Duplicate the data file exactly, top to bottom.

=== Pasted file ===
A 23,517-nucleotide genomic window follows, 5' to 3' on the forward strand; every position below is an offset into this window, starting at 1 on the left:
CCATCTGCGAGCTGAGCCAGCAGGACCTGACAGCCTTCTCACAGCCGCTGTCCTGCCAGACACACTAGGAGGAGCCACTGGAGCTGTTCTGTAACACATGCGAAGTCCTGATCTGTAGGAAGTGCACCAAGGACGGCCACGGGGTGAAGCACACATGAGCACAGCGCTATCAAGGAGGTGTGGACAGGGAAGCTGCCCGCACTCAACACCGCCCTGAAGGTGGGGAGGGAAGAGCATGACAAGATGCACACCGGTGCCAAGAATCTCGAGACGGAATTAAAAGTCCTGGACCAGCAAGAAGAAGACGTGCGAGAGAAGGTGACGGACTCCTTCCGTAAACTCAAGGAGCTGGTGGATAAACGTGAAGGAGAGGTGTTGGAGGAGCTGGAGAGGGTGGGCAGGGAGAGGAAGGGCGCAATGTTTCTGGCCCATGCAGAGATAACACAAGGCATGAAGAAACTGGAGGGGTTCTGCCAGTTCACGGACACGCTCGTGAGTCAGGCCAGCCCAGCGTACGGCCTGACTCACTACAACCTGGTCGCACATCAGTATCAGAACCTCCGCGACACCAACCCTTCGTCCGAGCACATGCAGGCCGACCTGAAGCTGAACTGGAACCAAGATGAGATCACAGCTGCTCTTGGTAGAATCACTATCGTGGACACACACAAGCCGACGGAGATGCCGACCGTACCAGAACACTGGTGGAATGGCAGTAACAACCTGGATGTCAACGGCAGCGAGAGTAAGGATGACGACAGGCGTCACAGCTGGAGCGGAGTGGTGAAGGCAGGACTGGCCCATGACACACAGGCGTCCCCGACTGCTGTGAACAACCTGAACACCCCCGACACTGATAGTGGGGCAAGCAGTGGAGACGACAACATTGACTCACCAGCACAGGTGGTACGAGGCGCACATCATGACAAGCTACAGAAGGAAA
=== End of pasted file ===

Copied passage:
A 23,517-nucleotide genomic window follows, 5' to 3' on the forward strand; every position below is an offset into this window, starting at 1 on the left:
CCATCTGCGAGCTGAGCCAGCAGGACCTGACAGCCTTCTCACAGCCGCTGTCCTGCCAGACACACTAGGAGGAGCCACTGGAGCTGTTCTGTAACACATGCGAAGTCCTGATCTGTAGGAAGTGCACCAAGGACGGCCACGGGGTGAAGCACACATGAGCACAGCGCTATCAAGGAGGTGTGGACAGGGAAGCTGCCCGCACTCAACACCGCCCTGAAGGTGGGGAGGGAAGAGCATGACAAGATGCACACCGGTGCCAAGAATCTCGAGACGGAATTAAAAGTCCTGGACCAGCAAGAAGAAGACGTGCGAGAGAAGGTGACGGACTCCTTCCGTAAACTCAAGGAGCTGGTGGATAAACGTGAAGGAGAGGTGTTGGAGGAGCTGGAGAGGGTGGGCAGGGAGAGGAAGGGCGCAATGTTTCTGGCCCATGCAGAGATAACACAAGGCATGAAGAAACTGGAGGGGTTCTGCCAGTTCACGGACACGCTCGTGAGTCAGGCCAGCCCAGCGTACGGCCTGACTCACTACAACCTGGTCGCACATCAGTATCAGAACCTCCGCGACACCAACCCTTCGTCCGAGCACATGCAGGCCGACCTGAAGCTGAACTGGAACCAAGATGAGATCACAGCTGCTCTTGGTAGAATCACTATCGTGGACACACACAAGCCGACGGAGATGCCGACCGTACCAGAACACTGGTGGAATGGCAGTAACAACCTGGATGTCAACGGCAGCGAGAGTAAGGATGACGACAGGCGTCACAGCTGGAGCGGAGTGGTGAAGGCAGGACTGGCCCATGACACACAGGCGTCCCCGACTGCTGTGAACAACCTGAACACCCCCGACACTGATAGTGGGGCAAGCAGTGGAGACGACAACATTGACTCACCAGCACAGGTGGTACGAGGCGCACATCATGACAAGCTACAGAAGGAAA